Goldmann also noted that hospitals can start to lose traction on their successes as they're increasingly evaluated on new measures. “It's fairly difficult to find organizations that have really figured this out completely,” he said. “Not because they are bad, but because the onslaught of measures and penalties is really like a tidal wave.”

Some patient safety experts have criticized the Partnership for Patients for failing to establish measures and apply them consistently across the 26 Hospital Engagement Networks established under the initiative. More than 3,700 hospitals participated in the networks.

"The key is having a valid measure to start with," said Dr. Peter Pronovost, director of the Armstrong Institute for Patient Safety and Quality at Johns Hopkins Medicine.

Pronovost said his hospital improved HAC rates by 37% in 2013 by focusing on clinical documentation and coding in response to penalties. "Yet we improved them by focusing on documentation rather than improving quality and safety," he said. "Is this in the best interest of patients or the public? I do not think so."

Data for the report were drawn from various sources. They include medical records collected by the CMS each year as part of the quality improvement process; surgical site infection data come from CDC's National Healthcare Safety Network, and obstetric adverse events from AHRQ's Patient Safety Indicators.

Substantial progress was made as a result of the concerted efforts, noted Dr. Richard Kronick, director of the AHRQ.

“This has been a real team effort within Health and Human Services and with the hospital community,” said Kronick. The improvements seem much larger than studies published by others researchers looking at safety, he said.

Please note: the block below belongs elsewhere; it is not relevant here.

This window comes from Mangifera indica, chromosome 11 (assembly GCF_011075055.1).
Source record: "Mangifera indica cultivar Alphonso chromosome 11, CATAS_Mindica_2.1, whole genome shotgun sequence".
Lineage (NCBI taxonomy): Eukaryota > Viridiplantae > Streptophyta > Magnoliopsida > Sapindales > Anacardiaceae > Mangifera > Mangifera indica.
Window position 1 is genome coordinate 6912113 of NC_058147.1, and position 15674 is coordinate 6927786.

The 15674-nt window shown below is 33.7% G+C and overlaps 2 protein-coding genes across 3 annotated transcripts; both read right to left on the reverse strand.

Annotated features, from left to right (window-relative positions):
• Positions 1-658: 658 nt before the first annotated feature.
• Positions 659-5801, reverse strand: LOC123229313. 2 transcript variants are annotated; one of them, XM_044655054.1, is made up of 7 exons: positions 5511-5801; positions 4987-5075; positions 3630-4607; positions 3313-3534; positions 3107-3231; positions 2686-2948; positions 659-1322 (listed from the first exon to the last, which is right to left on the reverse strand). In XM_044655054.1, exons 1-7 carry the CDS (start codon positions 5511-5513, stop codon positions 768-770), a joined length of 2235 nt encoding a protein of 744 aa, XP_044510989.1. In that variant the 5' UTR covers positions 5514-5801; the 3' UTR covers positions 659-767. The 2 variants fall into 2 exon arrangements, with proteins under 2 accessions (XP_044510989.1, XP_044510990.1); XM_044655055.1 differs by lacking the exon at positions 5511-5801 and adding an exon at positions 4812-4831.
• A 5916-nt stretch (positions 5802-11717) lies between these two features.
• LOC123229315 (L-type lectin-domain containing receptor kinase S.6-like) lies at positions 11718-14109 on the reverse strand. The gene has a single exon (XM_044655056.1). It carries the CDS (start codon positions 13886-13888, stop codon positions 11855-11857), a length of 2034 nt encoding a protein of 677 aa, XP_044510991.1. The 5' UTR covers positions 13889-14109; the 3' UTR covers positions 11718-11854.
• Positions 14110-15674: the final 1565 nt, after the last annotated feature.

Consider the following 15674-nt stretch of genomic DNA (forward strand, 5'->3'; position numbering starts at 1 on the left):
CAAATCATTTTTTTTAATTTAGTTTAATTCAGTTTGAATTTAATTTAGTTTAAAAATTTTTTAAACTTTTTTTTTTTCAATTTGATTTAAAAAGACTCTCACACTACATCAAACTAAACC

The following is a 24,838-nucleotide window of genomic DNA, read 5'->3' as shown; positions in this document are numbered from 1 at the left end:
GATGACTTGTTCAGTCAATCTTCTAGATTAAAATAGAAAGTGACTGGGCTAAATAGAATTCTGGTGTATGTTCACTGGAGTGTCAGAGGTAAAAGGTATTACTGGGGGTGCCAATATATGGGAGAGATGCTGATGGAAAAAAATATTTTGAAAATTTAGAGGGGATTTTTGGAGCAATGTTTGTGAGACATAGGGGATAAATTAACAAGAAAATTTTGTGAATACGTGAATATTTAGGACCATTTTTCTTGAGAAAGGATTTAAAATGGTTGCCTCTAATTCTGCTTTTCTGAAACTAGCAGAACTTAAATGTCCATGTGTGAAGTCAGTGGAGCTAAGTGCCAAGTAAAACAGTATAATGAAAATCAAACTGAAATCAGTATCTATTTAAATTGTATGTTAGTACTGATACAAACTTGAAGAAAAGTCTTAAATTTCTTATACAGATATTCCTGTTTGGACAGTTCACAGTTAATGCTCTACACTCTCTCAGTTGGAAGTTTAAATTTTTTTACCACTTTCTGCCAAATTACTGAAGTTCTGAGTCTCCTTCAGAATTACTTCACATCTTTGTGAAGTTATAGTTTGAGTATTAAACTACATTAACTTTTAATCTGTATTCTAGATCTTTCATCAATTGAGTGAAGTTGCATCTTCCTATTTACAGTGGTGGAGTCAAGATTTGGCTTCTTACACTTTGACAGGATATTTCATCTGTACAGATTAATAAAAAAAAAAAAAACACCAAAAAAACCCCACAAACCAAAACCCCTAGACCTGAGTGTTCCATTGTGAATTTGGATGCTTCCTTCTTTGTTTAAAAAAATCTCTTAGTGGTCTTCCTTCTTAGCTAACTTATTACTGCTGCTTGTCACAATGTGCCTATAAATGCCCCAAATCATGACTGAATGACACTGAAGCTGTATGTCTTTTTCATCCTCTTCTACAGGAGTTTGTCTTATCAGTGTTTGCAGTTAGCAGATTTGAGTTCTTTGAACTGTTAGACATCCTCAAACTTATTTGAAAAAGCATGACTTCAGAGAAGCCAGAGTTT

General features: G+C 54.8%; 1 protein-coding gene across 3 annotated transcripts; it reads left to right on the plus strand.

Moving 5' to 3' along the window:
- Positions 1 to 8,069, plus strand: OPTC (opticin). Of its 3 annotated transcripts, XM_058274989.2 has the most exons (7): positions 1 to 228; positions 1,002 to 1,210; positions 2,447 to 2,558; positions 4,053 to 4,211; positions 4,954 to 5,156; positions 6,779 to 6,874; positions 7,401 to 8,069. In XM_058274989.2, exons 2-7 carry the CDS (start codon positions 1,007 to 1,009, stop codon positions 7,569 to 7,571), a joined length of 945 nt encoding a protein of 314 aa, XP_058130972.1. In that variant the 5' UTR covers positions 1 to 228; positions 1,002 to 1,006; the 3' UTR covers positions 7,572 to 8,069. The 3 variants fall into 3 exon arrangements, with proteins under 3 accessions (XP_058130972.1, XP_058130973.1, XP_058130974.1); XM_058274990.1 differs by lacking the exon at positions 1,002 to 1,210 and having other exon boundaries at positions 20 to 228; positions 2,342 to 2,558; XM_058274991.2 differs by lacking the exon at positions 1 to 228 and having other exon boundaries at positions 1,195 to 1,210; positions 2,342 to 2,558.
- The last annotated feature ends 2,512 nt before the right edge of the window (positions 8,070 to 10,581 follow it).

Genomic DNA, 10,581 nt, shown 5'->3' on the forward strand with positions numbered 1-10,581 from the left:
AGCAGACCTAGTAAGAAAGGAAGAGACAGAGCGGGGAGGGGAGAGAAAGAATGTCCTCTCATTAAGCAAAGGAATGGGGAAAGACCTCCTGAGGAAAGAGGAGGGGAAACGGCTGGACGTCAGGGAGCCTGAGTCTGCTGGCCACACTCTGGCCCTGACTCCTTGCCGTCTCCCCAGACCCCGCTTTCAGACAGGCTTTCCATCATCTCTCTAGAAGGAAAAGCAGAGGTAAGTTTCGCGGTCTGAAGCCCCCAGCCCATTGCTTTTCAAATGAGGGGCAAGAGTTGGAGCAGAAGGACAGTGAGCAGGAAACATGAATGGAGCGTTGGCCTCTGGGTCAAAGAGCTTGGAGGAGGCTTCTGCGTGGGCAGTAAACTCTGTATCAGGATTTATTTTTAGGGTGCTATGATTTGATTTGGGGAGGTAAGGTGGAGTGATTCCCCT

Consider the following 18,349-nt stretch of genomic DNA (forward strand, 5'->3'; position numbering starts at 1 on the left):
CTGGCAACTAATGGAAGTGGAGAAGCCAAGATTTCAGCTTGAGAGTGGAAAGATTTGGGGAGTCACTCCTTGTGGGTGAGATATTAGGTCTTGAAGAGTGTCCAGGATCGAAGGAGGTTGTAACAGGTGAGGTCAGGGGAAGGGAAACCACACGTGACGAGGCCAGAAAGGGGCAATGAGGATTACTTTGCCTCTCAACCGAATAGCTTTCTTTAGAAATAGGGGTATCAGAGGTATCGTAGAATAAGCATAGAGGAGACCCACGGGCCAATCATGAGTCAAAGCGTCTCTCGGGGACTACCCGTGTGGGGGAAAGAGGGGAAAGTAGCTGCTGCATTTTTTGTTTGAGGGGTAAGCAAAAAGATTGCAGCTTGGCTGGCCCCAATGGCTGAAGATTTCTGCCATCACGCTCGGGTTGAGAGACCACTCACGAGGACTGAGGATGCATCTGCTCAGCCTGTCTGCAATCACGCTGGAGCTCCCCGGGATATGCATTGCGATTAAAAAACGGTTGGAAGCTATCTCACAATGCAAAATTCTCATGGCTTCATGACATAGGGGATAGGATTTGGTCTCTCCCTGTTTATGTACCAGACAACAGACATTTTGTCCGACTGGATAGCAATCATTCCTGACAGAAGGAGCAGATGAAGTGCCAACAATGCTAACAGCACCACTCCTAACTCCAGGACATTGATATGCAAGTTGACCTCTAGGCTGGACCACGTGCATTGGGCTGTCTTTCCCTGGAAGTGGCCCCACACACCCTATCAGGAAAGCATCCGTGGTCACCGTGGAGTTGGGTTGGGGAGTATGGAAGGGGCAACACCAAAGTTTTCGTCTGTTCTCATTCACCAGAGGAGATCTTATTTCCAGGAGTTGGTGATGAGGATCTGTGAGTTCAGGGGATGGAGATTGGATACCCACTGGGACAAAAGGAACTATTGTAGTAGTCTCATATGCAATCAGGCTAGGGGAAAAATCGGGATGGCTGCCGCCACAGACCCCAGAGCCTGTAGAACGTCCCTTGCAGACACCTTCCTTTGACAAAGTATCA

American Hospital Association president, Rich Umbdenstock, who joined a call with HHS officials to discuss the findings, said it would be “an enormous help,” if there was better coordination between public and private sectors on measurements.

“The more public and private alignment there is, the better the evidence will be and the more sustainable the focus,” Umbdenstock said.

The ability to sustain the success will depend on hospitals' efforts to create a culture of safety and high reliability, said Conway. Organizations that deliver consistent safety results have embedded safety processes in their culture, which he acknowledged is no easy feat.

“The ultimate goal is to eliminate all preventable harm,” Conway said. “But obviously in complex systems that's a challenging goal.”

Follow Sabriya Rice on Twitter: @Sabriyarice


Sabriya Rice

Sabriya Rice reports on quality of care and patient-safety issues. Rice previously wrote and produced for the medical unit of CNN, where she contributed to the Empowered Patient column and the weekly medical program formerly called “Housecall with Dr. Sanjay Gupta.” She earned a bachelor's degree in film and television from the University of Notre Dame and a master's in communication studies from the University of Miami in Coral Gables, Fla. She joined Modern Healthcare in 2014.